Three millennial money trends (as MoneyLens celebrates its first birthday)

Three millennial money trends (as MoneyLens celebrates its first birthday)

Since launching on 24 May last year, MoneyLens has had more than 150,000 visitors and is now up for a string of awards. We launched our jargon-free site to guide readers through investing and money-saving decisions and dilemmas because we knew people were hungry for financial tips and tools – millennials particularly.

Research by investment company Schroders (that’s our employer) found 94% of millennials wanted to improve their investment knowledge compared to 85% for older generations.

We also know a lot of the industry’s jargon and scary acronyms can be off-putting, so we’ve set out to make money matters simple.

At the core of it all is a series of articles where money topics are made clear, brought to you by a group of (mostly) millennials working in financial services who are passionate about this mission. 

It’s a pretty straightforward website (with the added bonus of a jargon-buster), which is just as well when 2019 might feel anything but. 

Below are our top five most-read articles since we launched a year ago. Keep reading for my take on some of the most significant trends and money moments in our journey to date…

Below are our top five most-read articles since we launched a year ago. Keep reading for my take on some of the most significant trends and money moments in our journey to date…

The top five

A quick and dirty guide to the financial goals millennials should (and shouldn’t) worry about

Why your first 10 years of saving could be more powerful than the next 40 combined

My generation will be the one to ditch car ownership – and I’m delighted

Why age-old financial advice needs updating for millennials

My plan to become a financially independent ‘grown-up’, by 19 year-old me

2019 goals

The big events and millennial money trends from the year since we launched MoneyLens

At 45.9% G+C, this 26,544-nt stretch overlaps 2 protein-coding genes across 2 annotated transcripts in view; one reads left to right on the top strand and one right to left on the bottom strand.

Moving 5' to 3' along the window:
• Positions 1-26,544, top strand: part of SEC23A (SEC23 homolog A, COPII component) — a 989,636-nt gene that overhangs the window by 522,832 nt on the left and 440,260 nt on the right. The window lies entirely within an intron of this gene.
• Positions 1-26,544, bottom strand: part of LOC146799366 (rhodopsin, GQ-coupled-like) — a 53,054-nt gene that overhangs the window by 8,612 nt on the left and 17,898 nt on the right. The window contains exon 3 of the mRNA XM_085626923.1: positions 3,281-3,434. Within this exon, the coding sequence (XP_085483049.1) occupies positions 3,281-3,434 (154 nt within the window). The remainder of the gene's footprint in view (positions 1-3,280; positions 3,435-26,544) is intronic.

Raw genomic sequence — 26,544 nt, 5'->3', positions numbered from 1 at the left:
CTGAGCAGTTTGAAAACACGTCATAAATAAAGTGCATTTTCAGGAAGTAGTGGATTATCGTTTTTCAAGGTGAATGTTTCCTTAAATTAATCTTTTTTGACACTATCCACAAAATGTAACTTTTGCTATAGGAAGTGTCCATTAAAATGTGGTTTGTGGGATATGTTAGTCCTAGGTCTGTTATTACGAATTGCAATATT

1)      Delayed lifestages – surprised?

We’re facing a number of challenges that are unique to our generation. It’s probably not surprising that we’re going about our lives a little differently from how our parents and grandparents did (it happens, but historically it always seemed to be for the better).

The Office for National Statistics confirmed in its February report ‘Milestones: journeying into adulthood’ that pretty much everything has been pushed back for us. 

There are fewer young people in employment than 20 years ago. We’re moving out of parents' homes later (20 years ago 50% had left home by age 21, in 2017 the first age at which more than 50% had left home was 23.

The age at which women have their first child has been increasing for more than 40 years. In 2016, the average age of a first-time mum was 29 – two years later than it was in 1997. The average age for marriage is up too. And the most talked about lifestage trend of all: over the last 20 years, renting has become more common amongst all but the oldest age groups.

The most substantial change has been for those aged 25 to 34 – in 2018, among this age group 55% were renting, up from 35% in 1998.

In 1993, the average house price was 4.9 times the average household salary of a household headed by a 16- to 24-year-old. In 2016, it was 8.2 times (a decline from its peak of 11.2 times in 2007).

If you feel like you’re not where you expected to be at this point, you’re not alone. Later this year we’ll hear from the Government's statisticians on other life stages, including financial independence.                                                                    

2)      Young people are taking action against a backdrop of doom and gloom